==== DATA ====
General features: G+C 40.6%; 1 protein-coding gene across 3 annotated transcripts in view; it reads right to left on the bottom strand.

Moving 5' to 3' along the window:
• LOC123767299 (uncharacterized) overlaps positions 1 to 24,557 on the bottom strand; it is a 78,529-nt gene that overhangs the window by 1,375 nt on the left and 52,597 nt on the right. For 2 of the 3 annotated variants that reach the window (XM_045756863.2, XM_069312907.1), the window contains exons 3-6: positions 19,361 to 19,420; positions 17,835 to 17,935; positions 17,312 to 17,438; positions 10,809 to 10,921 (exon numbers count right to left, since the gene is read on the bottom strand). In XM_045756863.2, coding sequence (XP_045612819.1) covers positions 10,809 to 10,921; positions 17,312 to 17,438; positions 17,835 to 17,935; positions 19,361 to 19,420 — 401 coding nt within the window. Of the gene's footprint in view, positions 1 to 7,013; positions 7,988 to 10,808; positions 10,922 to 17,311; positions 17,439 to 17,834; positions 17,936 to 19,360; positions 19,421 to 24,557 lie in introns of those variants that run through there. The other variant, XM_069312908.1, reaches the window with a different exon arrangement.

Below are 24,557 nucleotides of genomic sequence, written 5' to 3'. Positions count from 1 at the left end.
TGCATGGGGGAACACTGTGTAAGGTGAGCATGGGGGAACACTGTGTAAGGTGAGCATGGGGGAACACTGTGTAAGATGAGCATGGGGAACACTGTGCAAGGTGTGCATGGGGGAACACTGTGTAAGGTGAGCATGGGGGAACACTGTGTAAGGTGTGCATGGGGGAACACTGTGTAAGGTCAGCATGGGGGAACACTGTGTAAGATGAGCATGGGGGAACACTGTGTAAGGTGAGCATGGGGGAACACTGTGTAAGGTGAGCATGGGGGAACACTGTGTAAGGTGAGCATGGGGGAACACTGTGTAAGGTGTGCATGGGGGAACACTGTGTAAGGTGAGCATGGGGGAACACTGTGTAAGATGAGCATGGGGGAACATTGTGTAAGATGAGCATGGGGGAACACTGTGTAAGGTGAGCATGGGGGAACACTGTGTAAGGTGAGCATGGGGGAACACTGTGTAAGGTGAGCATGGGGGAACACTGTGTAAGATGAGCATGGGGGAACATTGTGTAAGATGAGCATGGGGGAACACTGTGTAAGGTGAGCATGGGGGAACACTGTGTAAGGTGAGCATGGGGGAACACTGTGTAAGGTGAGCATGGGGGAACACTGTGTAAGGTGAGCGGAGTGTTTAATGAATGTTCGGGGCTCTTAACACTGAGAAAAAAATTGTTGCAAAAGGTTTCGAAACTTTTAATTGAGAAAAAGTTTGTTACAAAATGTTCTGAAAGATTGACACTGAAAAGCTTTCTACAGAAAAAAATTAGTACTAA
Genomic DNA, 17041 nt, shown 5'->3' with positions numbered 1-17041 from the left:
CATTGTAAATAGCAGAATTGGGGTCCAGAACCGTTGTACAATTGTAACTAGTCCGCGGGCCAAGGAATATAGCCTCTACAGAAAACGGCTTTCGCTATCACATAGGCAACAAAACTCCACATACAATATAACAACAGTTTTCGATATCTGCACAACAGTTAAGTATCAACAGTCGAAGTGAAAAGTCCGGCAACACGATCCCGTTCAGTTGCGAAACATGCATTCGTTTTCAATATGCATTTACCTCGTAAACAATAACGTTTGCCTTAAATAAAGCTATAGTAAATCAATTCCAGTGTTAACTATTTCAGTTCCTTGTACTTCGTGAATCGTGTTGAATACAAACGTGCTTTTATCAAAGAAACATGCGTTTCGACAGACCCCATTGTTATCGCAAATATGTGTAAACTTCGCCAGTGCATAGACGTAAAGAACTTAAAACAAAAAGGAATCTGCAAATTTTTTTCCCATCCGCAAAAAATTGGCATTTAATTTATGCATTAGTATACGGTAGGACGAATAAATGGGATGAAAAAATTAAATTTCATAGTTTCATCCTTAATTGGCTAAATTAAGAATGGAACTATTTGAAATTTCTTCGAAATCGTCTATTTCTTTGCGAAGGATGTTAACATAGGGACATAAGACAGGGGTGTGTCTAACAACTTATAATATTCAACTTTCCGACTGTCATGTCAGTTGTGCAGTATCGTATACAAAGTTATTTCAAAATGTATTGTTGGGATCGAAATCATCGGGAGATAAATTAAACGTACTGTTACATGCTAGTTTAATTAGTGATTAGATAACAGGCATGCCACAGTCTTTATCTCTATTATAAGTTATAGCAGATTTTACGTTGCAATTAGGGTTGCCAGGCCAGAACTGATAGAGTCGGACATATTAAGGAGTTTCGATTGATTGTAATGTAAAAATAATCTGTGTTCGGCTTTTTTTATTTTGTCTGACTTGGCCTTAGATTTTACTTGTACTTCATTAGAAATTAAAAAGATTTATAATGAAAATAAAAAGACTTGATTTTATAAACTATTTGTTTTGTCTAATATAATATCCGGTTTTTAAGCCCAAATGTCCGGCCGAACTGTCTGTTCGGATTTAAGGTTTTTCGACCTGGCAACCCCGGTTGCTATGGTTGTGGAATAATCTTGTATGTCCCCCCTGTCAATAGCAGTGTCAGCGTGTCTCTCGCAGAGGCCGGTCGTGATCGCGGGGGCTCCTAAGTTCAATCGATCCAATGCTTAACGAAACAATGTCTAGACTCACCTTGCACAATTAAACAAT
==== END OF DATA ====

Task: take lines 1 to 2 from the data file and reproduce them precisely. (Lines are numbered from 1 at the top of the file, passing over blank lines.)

General features: G+C 40.6%; 1 protein-coding gene across 3 annotated transcripts in view; it reads right to left on the bottom strand.

Moving 5' to 3' along the window: